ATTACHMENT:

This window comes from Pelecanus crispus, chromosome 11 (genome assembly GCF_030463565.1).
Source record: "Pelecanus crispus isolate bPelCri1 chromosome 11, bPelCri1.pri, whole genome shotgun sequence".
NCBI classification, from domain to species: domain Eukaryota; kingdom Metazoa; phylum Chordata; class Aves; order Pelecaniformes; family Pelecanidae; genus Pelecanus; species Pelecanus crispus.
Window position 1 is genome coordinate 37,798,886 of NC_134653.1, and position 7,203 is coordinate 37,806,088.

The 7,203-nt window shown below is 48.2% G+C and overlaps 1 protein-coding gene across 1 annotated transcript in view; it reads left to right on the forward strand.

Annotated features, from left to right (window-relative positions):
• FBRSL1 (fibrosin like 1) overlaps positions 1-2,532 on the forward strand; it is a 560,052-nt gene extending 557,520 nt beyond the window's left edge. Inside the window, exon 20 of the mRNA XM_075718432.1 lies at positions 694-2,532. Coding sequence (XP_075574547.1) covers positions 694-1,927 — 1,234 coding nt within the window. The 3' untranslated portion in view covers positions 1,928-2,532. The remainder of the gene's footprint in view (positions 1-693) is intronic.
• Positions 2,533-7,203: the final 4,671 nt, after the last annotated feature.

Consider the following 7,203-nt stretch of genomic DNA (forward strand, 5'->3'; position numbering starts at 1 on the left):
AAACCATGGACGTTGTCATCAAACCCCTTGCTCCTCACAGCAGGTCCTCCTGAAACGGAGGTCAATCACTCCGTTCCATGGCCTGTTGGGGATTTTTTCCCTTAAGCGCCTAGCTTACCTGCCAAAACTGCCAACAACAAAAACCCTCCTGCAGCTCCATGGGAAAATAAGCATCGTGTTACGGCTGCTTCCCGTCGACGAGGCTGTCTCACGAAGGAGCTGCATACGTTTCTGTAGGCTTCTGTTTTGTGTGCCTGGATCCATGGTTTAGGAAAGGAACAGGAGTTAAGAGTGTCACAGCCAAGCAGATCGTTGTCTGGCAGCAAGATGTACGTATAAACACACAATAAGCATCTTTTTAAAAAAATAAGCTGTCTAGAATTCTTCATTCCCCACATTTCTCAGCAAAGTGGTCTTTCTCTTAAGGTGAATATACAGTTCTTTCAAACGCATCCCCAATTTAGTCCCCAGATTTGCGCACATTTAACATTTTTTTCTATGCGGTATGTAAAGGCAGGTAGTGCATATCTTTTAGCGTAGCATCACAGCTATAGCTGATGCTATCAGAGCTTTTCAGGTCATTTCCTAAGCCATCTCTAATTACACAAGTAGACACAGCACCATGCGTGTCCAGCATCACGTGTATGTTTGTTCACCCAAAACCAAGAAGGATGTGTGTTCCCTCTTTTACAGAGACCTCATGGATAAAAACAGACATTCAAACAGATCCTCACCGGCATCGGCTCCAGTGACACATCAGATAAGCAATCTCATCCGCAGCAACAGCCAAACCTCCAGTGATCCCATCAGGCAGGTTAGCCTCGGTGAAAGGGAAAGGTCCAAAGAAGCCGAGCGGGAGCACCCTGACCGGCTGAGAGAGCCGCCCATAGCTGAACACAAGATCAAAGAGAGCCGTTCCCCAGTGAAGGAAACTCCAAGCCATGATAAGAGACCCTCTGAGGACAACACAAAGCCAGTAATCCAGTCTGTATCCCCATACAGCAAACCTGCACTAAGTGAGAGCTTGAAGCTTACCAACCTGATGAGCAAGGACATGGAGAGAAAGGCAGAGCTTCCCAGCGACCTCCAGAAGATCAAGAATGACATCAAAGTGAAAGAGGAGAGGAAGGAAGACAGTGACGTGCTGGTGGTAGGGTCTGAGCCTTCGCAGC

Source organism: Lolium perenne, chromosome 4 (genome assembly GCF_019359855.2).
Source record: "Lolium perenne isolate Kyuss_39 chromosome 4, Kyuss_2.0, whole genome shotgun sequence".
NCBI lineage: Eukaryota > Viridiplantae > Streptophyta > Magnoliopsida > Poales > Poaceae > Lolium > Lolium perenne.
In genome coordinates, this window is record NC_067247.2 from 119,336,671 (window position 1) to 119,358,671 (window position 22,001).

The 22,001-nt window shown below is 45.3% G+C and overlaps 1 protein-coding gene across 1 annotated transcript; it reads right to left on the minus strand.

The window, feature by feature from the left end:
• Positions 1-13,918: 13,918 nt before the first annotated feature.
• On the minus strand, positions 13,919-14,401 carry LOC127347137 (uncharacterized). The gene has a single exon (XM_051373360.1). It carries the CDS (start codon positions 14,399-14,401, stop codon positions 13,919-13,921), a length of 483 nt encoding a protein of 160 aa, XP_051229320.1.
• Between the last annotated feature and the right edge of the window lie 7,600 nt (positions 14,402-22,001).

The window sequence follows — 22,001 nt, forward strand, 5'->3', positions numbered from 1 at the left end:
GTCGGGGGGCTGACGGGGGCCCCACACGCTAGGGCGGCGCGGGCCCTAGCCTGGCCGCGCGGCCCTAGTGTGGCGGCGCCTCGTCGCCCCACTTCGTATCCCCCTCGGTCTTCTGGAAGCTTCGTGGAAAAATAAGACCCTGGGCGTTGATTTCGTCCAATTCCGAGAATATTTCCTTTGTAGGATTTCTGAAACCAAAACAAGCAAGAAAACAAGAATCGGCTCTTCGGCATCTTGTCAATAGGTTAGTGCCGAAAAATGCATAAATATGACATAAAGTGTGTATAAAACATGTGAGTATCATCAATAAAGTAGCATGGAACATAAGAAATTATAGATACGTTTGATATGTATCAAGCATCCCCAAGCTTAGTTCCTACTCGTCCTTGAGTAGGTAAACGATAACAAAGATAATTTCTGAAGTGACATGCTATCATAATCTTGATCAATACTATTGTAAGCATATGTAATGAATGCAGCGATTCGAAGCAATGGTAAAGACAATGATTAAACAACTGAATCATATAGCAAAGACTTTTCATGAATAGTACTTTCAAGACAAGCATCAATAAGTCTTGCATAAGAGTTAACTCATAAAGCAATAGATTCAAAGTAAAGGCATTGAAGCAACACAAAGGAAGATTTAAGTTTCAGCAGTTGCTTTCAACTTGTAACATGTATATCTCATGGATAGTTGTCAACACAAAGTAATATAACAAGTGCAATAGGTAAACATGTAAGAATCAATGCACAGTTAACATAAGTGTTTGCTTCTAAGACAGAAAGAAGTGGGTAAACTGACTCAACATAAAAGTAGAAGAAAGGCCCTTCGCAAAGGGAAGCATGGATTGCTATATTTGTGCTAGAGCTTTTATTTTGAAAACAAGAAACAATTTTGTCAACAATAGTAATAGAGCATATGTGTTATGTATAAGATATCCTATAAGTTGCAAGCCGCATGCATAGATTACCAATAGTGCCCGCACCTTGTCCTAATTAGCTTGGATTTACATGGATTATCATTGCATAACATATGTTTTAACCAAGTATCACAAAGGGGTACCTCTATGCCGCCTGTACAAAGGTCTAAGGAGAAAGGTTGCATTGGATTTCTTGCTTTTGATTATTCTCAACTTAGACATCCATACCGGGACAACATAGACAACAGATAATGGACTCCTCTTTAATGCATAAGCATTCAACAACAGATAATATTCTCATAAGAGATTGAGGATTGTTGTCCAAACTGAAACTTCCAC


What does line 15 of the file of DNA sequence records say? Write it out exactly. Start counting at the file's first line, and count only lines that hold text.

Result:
The 22,001-nt window shown below is 45.3% G+C and overlaps 1 protein-coding gene across 1 annotated transcript; it reads right to left on the minus strand.